What the airport lacks in beauty it more than makes up for in location and warmth. Feted as the most southerly international airport in Canada, its coordinates and radio frequency are found in Nav Canada’s Canada Flight Supplement. Both private aircraft and regular flying schedules use the Pelee Island International Airport, which has a 3,300-foot paved runway. The website reminds pilots and passengers that Pelee Island Airport is an official port of entry into Canada. If traveling from the United States, a valid passport is required.
Standing on the wing I inhale the sweet smell of country grasses, purple asters, and possibly the fragrance of cow. Another airplane, with a U.S. call sign, is coming in and my husband quickly recognizes an RV–6, a homebuilt, with two people on board. I wish I could read their expressions from my distance. Are they thrilled to be here? Are they anticipating a full day ahead of playing tourist as we are? Jim has disengaged the bikes and we saddle up to explore the countryside.
The bikes work well, and our first rest stop is at a gift shop reachable by pedaling a path that includes small stones and ruts. Coming to a full stop in front of the gift shop I race inside to find a hat to purchase. The sun is hot, and naked skin is going to pay dearly with no hat and no sunscreen. When I come out Jim sits at a picnic table provided for travelers. I realize that in my haste I missed two other structures on the property—a farmhouse right out of Anne of Green Gables and a lovely old stone church.
Pelee Island’s year-round population is just under 300, swelling to thousands when Canadian and American summer tourists descend on the island. Tourists arrive by ferry and personal watercraft, particularly convenient for Americans arriving from Ohio shores. In the winter many of the islanders seek a warmer climate and tropical destinations, just as their mainland counterparts do.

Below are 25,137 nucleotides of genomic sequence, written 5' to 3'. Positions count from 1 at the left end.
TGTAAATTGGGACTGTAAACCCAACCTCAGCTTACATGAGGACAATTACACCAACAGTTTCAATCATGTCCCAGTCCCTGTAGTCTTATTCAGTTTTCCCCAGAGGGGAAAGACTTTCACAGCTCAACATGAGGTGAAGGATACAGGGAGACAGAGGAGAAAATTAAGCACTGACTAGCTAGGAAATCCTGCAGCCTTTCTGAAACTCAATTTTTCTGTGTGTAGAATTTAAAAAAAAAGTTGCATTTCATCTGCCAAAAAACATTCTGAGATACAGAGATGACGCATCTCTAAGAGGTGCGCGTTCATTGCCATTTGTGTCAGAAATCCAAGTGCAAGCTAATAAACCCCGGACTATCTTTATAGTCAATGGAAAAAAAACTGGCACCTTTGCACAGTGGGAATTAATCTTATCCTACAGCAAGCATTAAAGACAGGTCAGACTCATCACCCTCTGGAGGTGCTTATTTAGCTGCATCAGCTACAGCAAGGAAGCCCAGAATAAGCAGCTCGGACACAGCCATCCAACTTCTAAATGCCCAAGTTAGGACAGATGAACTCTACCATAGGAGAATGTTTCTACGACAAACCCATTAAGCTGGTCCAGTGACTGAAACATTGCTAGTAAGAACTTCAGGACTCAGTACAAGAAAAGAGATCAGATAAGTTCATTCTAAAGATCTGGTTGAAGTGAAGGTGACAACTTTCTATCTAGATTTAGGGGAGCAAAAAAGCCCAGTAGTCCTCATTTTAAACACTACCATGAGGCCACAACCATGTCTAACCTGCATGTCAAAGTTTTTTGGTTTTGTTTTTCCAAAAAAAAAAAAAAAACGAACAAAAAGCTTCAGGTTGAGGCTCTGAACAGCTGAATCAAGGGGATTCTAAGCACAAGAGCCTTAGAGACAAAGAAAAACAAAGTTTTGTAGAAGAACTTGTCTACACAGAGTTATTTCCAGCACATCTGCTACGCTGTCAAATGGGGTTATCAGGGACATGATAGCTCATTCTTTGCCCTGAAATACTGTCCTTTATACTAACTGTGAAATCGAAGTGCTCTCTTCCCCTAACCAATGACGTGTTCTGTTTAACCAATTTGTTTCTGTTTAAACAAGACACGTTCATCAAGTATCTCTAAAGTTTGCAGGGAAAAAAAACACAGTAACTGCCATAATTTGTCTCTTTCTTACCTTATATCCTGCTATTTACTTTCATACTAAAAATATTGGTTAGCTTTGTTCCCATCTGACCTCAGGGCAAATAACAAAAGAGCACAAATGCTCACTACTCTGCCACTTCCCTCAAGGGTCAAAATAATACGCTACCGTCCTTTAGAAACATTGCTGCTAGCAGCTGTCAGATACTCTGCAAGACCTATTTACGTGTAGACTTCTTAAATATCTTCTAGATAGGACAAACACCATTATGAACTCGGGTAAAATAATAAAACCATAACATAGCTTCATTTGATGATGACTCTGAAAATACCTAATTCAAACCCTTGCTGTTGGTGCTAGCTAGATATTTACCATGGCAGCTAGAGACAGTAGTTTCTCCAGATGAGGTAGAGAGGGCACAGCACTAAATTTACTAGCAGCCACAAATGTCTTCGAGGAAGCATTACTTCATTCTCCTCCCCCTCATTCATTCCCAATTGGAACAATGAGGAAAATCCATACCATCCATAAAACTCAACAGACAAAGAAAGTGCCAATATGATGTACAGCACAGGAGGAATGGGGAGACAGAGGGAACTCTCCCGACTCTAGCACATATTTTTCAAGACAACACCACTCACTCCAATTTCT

It is growing late and a gnawing in the stomach reminds us that it might be a good idea to eat before we start our return flight. Gratefully we find Stone House 1891 and a wait-staff attendant who makes me wonder if they are paying her enough. We learn she is new, first week on the job, and she shows the enthusiasm of a young woman who owns her own business. She has just been hired on, before the summer tourist season.
My husband longingly scans the menu that includes craft beer and the famous Pelee Island wine. I smile, thinking of the sacrifice involved. He’s hot and tired, but it has always, and will continue to be, a mantra that all pilots live with: eight hours from the bottle to the throttle.
Our water arrives in Mason jars with ice and lemon. We suck greedily at the water and order. A thin-crust pizza hits the spot and we wolf it down, mindful of the sun slipping beneath the horizon. Our waitress talks of tourists and how the residents and merchants of Pelee Island extend the welcome mat, how close our U.S. neighbors are, and how important it is in these trying times to do everything possible to make everyone welcome. Firm in the knowledge that this young woman is cementing relations between our two countries, we regretfully leave Stone House and its warm reception.
To prolong our happy time, we return to the airport via the other half of the bike loop around the island. We don’t want to miss any windows of opportunity. We might meet yet another person with a sparkle in the eye and a hand extended in welcome.
Anne Marie Beattie and her husband, Jim, fly their Piper PA–24 Comanche often in search of her next story. The Beatties currently reside in southwestern Ontario surrounded by their sprawling family.